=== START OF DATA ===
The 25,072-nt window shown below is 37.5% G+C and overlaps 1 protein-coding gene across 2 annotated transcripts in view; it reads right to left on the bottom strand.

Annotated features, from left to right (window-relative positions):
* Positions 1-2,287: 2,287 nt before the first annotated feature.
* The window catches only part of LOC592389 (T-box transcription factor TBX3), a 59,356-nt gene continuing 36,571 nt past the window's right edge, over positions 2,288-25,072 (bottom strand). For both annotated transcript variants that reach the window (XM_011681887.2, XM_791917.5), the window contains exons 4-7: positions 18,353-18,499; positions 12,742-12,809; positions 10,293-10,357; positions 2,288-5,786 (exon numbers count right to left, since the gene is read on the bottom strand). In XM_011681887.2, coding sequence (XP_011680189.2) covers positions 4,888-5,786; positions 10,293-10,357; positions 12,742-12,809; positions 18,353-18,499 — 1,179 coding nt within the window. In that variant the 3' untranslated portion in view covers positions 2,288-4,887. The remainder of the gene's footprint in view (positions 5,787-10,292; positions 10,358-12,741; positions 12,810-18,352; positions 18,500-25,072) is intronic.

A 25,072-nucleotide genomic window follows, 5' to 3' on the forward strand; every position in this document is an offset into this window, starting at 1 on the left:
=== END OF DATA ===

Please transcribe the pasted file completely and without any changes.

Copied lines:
The 25,072-nt window shown below is 37.5% G+C and overlaps 1 protein-coding gene across 2 annotated transcripts in view; it reads right to left on the bottom strand.

Annotated features, from left to right (window-relative positions):
* Positions 1-2,287: 2,287 nt before the first annotated feature.
* The window catches only part of LOC592389 (T-box transcription factor TBX3), a 59,356-nt gene continuing 36,571 nt past the window's right edge, over positions 2,288-25,072 (bottom strand). For both annotated transcript variants that reach the window (XM_011681887.2, XM_791917.5), the window contains exons 4-7: positions 18,353-18,499; positions 12,742-12,809; positions 10,293-10,357; positions 2,288-5,786 (exon numbers count right to left, since the gene is read on the bottom strand). In XM_011681887.2, coding sequence (XP_011680189.2) covers positions 4,888-5,786; positions 10,293-10,357; positions 12,742-12,809; positions 18,353-18,499 — 1,179 coding nt within the window. In that variant the 3' untranslated portion in view covers positions 2,288-4,887. The remainder of the gene's footprint in view (positions 5,787-10,292; positions 10,358-12,741; positions 12,810-18,352; positions 18,500-25,072) is intronic.

A 25,072-nucleotide genomic window follows, 5' to 3' on the forward strand; every position in this document is an offset into this window, starting at 1 on the left: